And "vague" questions, assuming they are vague, are still unlikely to result in statistical bias. They are more likely to result in non-responsive responses because the respondent doesn't understand what's being asked of them. The main culprit in the creation of biased survey results owing to faulty questions is the "leading" question (i.e., a question asked in a manner so as to make a particular response more likely to be given than any other responses).

They're not vague, it's the specific way they are asked that makes me suspect they were leaning towards people to say yes. (Can we just cut my involvement with the other user you're referencing? I don't agree with everything he said.) Wait...*goes back and rereads the questions and comments Mr.Exterminas wrote* Well I'll be damned.

Ok new theory: People are just twats. No poll bias here folks.

Mezmer:

JDKJ:

Mezmer:

I mean the way they asked the questions was a cause for probable bias.

How so? Because, as Exterminas claims, the questions are "vague?" They aren't at all vague, in my opinion. How are they "vague?" Surveys don't usually set out to measure causal connections by asking questions like "Do you think violent video games cause real world violence?" because the answer to that question -- be it "Yes," "No," or "How the fuck would I know" -- cannot and therefore does not measure the fact of causation. At best, it measures the opinion across respondents to the question asked.

And "vague" questions, assuming they are vague, are still unlikely to result in statistical bias. They are more likely to result in non-responsive responses because the respondent doesn't understand what's being asked of them. The main culprit in the creation of biased survey results owing to faulty questions is the "leading" question (i.e., a question asked in a manner so as to make a particular response more likely to be given than any other responses).

They're not vague, it's the specific way they are asked that makes me suspect they were leaning towards people to say yes. (Can we just cut my involvement with the other user you're referencing? I don't agree with everything he said.) Wait...*goes back and rereads the questions and comments Mr.Exterminas wrote* Well I'll be damned.

Ok new theory: People are just twats. No poll bias here folks.

They may well have posed questions in a leading way. But I can't tell because Rasmussen's website provides the questions asked but doesn't provide the choice of responses given (and I assume the questions weren't asked open-ended but, rather, came with responses from which to choose as surveys don't usually pose open-ended questions because open-ended answers are difficult to accurately group and quantify).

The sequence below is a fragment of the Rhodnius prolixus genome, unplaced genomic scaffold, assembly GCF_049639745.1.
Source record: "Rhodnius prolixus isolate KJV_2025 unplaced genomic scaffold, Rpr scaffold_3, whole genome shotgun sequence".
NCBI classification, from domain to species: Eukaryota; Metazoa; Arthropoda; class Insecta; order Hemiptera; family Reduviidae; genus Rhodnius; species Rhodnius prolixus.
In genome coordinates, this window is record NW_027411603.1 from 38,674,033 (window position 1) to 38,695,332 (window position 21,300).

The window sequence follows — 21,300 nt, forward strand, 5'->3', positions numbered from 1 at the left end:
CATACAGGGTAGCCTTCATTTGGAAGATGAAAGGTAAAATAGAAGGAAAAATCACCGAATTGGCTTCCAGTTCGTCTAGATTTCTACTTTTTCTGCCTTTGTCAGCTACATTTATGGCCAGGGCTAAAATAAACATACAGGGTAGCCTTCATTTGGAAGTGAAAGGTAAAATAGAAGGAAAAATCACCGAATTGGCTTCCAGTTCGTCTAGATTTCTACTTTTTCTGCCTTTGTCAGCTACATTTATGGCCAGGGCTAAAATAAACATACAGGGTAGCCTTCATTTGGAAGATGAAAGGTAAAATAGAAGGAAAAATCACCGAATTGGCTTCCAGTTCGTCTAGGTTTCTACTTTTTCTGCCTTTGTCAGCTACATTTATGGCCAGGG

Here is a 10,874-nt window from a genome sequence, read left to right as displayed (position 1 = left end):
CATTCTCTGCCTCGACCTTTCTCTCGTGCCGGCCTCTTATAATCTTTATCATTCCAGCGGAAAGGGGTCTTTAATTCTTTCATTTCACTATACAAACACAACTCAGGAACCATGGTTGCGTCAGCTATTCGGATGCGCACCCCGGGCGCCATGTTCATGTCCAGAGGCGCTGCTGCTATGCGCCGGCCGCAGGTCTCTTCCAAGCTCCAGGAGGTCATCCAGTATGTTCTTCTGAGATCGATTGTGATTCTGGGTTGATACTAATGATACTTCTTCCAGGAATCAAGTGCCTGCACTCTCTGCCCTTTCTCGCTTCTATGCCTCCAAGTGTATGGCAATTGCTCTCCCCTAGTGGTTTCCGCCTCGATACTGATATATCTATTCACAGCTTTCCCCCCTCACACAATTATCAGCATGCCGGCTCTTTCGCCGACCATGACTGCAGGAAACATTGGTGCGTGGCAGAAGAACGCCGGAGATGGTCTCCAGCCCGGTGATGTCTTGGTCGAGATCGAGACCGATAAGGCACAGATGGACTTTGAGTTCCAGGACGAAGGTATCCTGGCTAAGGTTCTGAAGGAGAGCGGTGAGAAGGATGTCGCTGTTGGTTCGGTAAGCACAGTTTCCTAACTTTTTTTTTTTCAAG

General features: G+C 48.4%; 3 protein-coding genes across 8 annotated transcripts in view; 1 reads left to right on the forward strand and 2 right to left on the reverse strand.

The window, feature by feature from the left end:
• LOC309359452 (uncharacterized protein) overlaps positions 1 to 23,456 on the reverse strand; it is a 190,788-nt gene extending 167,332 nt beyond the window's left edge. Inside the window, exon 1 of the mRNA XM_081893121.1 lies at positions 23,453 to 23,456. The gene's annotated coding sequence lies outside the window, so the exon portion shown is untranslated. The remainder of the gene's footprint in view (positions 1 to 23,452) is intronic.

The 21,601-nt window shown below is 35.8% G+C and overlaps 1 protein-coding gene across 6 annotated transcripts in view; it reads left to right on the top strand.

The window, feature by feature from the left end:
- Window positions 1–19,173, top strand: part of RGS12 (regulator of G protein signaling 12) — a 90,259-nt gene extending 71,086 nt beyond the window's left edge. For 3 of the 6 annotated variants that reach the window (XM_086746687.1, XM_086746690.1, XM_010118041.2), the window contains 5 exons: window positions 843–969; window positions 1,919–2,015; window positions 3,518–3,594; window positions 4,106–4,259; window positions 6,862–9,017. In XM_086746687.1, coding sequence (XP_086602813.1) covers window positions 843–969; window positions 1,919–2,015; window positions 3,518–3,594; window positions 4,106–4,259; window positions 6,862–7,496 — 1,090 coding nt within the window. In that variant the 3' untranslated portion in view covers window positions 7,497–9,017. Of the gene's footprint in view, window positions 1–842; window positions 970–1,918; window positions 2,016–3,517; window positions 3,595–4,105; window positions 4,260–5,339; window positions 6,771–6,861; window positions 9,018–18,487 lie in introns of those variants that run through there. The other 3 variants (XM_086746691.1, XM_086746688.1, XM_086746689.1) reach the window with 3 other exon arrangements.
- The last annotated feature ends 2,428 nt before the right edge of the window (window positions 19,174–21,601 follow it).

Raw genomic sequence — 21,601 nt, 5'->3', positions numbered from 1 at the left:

But if they did do something like ask "How concerned are you about the level of violence in many video games today?" and then provided the following responses from among which to choose:

(a) very concerned

(b) a little concerned

(c) not at all concerned,

then the question is a leading question because, of the three possible choices, two of them indicate some level of concern while only one indicates no of level concern, thus stacking the deck with a probability of 2 outta 3 in favor of responses indicating concern. That's a leading question and one which can easily create a bias towards concern. But, again, without knowing the possible choices, I can't tell whether or not the deck was indeed stacked on way or the other.

As a further example, if you look above to the screen shot posted by The Eupho Guy of the Rasmussen poll on global warming being reported by FAUX News, those choices are leading choices because 2 of 3 indicate a likelihood of falsification while only 1 of 3 indicates no likelihood of falsification. That would naturally tend to create a bias towards falsification.

But of far greater concern should be the fact that when all responses are totaled, they equal 120% of responses. As a matter of simple mathematics, there can never be anything which is 120% of responses. Total responses can never be more than 100% of responses. That's just a mathematical fact. Is this nonsensical mathematics FAUX's fault or Rasmussen's fault? I dunno for sure but I'd vote FAUX's fault if I had to vote.

i hope people follow the discoveries made by the actual studies into the issue rather than the survey of unimformed people.